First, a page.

In addition to facilitating access to the hottest in foreign horror and relatively obscure theatrical releases, streaming has also granted an audience to domestic indie horror that is too small to achieve wide (or any) distribution. These aren’t the direct-to-DVD cash grabs of old capitalizing on popular blockbusters, they’re original and often thrilling little films despite their shoestring budgets. Karyn Kusama‘s horror-thriller The Invitation (2015) only saw a very limited US release but found a new audience on Netflix; the film follows a tense dinner party where something seems a little wrong. While The Invitation never quite reached for a ton of thematic depth, it more or less succeeded as a brief and entertaining little thrill-ride.
Patrick Brice’s found-footage flicks Creep (2014) and Creep 2 (2017) were both released exclusively on-demand before being acquired by Netflix, going on to become somewhat of a cult classic series. Featuring Mark Duplass as the titular psycho, the second film especially is playfully tongue-in-cheek and meta in its approach, at times deconstructing the filmmaking process and the horror movie. Both entries are excellent examples of low-budget filmmaking at its finest, capitalizing on naturalistic dialogue and the charismatic allure that Mark Duplass brings to his role.
Most recently, and perhaps most notably in this entire line of titles, is Hereditary. Ari Aster’s directorial feature debut is nothing short of a dazzling entry into this new canon of horror, and fundamentally emblematic of its ideals. Like many of Aster’s perverse shorts, Hereditary explores familial strife following the death of its secretive matriarch. Baffling enough, the film could hardly be deemed as horror for nearly its first hour of runtime, almost entirely restraining itself from any outright terror. As if to further subvert expectations, Aster drops an unsettling scene with an apparition in the first twenty minutes and then refuses to return to such images until the final third of the film.
Within that first hour or so, the film almost exclusively handles the tragedy of the family’s loss and grief. The tension between Annie (Toni Collette), her son Peter (Alex Wolff), and her husband Steve (Gabriel Byrne) is fleshed out in painful detail throughout, setting the stage for later conflicts. What’s fascinating about Hereditary is that it then thrusts this well-established foundation of tragedy straight into horror. The film’s slow and dreadful crescendo from reality to nightmare feels incredulously logical in the most dreamlike sense of the word. Unlike its supernatural colleagues in The Babadook, It Follows, or The Witch, however, Hereditary doesn’t need a monster or any explicit ghost. There’s some satanic nonsense, yes, but the supernatural is only an articulation of the real horror- the heartbreaking way the family projects their fears and insecurities onto one another, ruining themselves in the process.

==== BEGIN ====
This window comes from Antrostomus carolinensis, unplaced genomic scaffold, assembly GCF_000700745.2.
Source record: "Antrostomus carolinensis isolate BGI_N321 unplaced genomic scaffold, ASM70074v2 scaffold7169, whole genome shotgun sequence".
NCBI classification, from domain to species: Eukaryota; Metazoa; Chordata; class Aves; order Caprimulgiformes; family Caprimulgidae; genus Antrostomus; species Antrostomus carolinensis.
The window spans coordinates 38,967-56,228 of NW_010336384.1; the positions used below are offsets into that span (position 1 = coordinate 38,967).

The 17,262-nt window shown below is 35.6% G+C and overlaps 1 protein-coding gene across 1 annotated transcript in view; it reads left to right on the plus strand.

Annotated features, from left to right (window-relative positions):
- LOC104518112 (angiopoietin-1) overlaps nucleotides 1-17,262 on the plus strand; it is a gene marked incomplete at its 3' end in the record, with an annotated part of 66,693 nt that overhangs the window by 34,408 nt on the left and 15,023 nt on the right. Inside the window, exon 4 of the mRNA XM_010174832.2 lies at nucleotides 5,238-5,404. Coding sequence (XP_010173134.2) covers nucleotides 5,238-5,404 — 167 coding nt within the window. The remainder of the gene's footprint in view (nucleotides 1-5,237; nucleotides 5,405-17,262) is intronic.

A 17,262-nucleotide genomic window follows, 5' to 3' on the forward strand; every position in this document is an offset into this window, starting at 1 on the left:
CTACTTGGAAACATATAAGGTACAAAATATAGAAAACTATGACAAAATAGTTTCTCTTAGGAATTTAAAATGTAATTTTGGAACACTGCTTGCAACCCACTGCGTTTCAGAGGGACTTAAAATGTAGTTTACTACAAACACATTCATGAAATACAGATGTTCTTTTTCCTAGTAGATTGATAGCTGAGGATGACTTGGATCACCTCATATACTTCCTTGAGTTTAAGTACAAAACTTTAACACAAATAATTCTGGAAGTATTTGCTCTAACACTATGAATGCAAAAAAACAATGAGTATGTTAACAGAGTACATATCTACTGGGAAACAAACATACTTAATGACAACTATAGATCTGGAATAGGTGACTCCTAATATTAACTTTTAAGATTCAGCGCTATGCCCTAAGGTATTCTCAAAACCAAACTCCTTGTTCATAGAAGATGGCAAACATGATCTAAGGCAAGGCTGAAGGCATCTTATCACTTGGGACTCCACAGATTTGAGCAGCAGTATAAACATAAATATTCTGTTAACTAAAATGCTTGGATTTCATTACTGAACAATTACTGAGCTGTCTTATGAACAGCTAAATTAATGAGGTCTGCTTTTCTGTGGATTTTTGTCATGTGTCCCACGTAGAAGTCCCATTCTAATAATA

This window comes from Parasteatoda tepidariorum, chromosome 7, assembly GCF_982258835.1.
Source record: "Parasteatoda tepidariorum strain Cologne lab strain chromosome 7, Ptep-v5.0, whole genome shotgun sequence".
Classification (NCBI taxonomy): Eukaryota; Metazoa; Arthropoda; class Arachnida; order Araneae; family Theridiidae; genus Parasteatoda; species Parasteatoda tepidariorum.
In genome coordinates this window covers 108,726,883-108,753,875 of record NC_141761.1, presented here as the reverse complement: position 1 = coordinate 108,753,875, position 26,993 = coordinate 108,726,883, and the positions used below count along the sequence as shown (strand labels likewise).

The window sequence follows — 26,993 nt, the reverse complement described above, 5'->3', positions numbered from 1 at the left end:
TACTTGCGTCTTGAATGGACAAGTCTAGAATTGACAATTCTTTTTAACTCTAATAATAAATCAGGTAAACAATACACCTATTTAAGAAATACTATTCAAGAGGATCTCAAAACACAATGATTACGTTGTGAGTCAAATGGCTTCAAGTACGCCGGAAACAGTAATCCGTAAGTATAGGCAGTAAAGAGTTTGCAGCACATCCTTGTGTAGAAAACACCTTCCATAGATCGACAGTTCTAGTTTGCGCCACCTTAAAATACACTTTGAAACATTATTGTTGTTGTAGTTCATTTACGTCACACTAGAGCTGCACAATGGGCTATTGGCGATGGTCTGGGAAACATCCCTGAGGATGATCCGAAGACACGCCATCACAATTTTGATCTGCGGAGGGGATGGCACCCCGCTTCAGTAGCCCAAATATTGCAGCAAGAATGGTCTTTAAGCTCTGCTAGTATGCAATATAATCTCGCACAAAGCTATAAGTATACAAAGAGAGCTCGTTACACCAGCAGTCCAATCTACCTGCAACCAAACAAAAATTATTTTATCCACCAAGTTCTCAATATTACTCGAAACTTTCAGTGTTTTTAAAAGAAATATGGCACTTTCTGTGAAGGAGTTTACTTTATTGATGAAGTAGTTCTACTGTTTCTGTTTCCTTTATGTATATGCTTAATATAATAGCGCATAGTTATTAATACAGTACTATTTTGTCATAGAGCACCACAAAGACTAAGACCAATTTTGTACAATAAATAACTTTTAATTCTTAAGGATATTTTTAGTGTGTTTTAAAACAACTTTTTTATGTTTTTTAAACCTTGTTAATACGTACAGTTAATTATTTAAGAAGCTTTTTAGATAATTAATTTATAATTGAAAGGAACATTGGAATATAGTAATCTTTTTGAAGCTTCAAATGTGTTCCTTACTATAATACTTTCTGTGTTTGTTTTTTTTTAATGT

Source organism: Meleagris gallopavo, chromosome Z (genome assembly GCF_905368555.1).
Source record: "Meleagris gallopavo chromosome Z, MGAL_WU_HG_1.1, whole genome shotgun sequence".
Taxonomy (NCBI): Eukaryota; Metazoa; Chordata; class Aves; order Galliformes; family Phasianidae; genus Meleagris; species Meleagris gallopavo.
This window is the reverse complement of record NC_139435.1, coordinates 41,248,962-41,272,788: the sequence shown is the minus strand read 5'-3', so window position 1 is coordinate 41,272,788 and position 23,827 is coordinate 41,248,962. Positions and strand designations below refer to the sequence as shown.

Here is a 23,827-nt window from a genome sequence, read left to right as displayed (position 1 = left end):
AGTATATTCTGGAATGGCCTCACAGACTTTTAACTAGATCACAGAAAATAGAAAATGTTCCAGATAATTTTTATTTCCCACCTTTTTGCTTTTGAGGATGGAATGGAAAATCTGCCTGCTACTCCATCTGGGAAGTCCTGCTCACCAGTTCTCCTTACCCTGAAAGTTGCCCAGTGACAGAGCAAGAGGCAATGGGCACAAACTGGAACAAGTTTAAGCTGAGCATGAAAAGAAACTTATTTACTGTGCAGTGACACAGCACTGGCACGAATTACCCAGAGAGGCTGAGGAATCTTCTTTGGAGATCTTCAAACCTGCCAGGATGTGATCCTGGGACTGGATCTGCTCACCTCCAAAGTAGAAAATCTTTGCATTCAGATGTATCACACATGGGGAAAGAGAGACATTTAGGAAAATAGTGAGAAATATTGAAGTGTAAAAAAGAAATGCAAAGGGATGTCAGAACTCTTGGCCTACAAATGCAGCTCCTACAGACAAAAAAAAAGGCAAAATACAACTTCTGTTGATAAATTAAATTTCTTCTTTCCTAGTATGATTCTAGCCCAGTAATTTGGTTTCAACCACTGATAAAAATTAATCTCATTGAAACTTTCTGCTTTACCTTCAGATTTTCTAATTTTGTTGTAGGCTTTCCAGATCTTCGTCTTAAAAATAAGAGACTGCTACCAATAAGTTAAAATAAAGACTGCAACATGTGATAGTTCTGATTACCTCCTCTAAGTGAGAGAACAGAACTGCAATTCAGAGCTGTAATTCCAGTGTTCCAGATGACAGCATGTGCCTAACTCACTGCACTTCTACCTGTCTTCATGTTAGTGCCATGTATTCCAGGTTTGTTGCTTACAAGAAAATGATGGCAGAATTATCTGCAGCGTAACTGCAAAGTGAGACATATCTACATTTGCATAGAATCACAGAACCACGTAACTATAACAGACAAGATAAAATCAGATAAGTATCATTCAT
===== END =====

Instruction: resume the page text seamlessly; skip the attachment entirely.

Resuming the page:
While it’s presently unclear whether this recent direction in horror will continue, there is no doubt that it has created some of the decade’s finest films. Horror is a genre that always has to fight an uphill battle. It is widely ignored by awards, and if it subverts expectations even the slightest it usually must suffer the wrath of audience panning. On the other hand, 2017 was an objectively strong year for horror, smashing records with two huge hits in Get Out and IT. If these diffuse horror blockbusters continue to generate profits, more of these thrilling independent titles could find the necessary funding to reach audiences. Either way, I am confident that the 2010s will be remembered well into the future as one of the strongest decades in memory for cinematic horror.
“Horror is a universal language; we’re all afraid. We’re born afraid, we’re all afraid of things: death, disfigurement, loss of a loved one. Everything that I’m afraid of, you’re afraid of and vice versa. So everybody feels fear and suspense. We were little kids once and so it’s taking that basic human condition and emotion and just f***ing with it and playing with it. You can invent new horrors.”
I really need to see more current indie horror. The only ones I’ve seen out of those you mentioned are The Babadook and mother!, which were both excellent! Great article!